The first ASCI Award was presented to Stanley J. Korsmeyer, MD, at the annual meeting of the American Society for Clinical Investigation in Washington, D.C., on May 2, 1998, for the identification of key genetic mechanisms that govern cell death and survival.
Dr. Korsmeyer cloned BCL-2 from the t (14;18) chromosomal breakpoint of human follicular lymphoma; his BCL-2 transgenic mice established a new category of oncogenes — regulators of cell death. He identified a large family of proteins, including a partner protein BAX that promotes apoptosis, and characterized their biochemical roles. He further integrated the death pathway by identifying death ligands BAD and BID and their connection with survival factor signaling. His elegant gain and loss of function murine models established the contribution of disordered cell death to immunodeficiency, infertility, degenerative diseases, and cancer. Dr. Korsmeyer’s pioneering observations stimulated an entire field of cell death research and its impact on human disease.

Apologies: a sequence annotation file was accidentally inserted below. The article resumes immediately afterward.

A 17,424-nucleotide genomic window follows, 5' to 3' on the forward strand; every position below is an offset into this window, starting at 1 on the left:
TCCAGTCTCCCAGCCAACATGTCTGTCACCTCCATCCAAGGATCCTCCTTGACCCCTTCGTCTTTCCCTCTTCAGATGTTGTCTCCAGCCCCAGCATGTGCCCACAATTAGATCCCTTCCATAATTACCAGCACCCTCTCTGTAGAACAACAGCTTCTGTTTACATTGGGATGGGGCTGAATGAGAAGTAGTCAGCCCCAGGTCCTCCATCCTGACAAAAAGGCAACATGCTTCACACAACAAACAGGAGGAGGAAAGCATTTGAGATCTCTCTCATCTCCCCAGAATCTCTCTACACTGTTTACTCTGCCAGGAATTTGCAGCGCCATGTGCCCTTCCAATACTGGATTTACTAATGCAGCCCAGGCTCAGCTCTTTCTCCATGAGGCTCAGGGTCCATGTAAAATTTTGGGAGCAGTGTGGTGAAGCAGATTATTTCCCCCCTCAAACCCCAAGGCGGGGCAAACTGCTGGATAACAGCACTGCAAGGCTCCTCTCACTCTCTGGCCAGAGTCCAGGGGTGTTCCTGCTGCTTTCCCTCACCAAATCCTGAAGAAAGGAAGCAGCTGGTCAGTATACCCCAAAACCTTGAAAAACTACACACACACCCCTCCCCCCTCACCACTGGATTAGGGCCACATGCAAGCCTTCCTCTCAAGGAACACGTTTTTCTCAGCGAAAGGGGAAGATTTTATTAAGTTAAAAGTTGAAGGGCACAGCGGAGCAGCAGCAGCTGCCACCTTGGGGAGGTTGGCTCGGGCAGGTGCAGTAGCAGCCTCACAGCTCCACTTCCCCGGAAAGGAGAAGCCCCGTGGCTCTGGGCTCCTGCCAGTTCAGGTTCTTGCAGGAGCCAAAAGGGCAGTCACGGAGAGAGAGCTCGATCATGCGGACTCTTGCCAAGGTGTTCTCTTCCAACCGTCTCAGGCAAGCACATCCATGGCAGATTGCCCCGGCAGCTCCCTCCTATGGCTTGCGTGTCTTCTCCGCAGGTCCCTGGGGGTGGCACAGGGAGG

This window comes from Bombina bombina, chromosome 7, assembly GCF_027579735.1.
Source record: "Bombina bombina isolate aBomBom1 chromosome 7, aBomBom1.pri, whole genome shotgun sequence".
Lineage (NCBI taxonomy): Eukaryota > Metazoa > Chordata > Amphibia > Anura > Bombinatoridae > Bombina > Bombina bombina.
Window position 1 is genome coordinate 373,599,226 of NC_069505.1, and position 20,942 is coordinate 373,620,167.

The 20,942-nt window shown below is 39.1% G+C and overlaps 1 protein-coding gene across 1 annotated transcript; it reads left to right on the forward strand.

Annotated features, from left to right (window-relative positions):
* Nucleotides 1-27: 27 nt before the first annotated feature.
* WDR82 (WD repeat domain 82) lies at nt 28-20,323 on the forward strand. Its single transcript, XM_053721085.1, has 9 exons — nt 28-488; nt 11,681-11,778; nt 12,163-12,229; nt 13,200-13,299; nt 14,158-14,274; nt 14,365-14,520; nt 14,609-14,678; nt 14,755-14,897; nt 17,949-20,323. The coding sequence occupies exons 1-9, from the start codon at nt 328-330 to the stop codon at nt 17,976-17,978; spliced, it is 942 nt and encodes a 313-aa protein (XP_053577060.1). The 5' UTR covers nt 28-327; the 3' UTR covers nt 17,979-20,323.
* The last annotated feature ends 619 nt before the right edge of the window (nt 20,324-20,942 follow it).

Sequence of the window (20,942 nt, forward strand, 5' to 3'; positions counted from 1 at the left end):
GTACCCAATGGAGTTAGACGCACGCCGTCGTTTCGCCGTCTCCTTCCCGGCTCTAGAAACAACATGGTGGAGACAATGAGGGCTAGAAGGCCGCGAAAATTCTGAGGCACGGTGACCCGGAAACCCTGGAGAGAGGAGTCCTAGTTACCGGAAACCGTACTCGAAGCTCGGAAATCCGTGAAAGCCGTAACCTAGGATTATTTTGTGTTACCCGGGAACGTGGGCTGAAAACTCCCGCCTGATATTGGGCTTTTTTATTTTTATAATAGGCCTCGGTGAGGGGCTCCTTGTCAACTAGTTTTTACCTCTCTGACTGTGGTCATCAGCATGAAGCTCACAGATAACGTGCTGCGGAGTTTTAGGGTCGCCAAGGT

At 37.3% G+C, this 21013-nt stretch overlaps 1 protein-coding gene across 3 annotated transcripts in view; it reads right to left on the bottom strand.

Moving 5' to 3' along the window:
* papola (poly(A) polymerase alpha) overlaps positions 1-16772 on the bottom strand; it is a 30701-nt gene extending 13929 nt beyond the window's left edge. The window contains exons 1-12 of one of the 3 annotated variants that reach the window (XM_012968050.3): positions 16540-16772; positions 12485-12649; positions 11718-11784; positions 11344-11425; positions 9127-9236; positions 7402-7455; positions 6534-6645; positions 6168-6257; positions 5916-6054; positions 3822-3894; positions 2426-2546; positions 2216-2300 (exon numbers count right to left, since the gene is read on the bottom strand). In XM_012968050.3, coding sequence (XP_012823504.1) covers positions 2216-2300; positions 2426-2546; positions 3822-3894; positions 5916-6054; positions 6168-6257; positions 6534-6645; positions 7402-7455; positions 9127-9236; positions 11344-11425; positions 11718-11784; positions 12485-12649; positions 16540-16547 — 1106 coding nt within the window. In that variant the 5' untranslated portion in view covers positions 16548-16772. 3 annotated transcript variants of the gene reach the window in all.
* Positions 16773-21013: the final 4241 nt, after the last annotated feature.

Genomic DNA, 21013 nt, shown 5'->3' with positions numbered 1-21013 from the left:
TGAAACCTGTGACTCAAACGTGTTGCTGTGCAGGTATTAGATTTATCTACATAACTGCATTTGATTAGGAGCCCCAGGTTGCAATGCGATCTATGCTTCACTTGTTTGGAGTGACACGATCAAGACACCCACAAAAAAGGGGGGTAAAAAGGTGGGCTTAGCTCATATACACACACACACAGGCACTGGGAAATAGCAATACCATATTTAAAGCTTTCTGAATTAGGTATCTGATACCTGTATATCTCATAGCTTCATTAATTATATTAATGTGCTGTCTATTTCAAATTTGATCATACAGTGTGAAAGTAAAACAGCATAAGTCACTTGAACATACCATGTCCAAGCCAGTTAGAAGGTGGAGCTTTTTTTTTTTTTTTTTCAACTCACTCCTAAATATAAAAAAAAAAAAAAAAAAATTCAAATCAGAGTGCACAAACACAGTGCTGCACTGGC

Dr. Korsmeyer, who passed away in March 2005, received numerous awards and recognition for his work.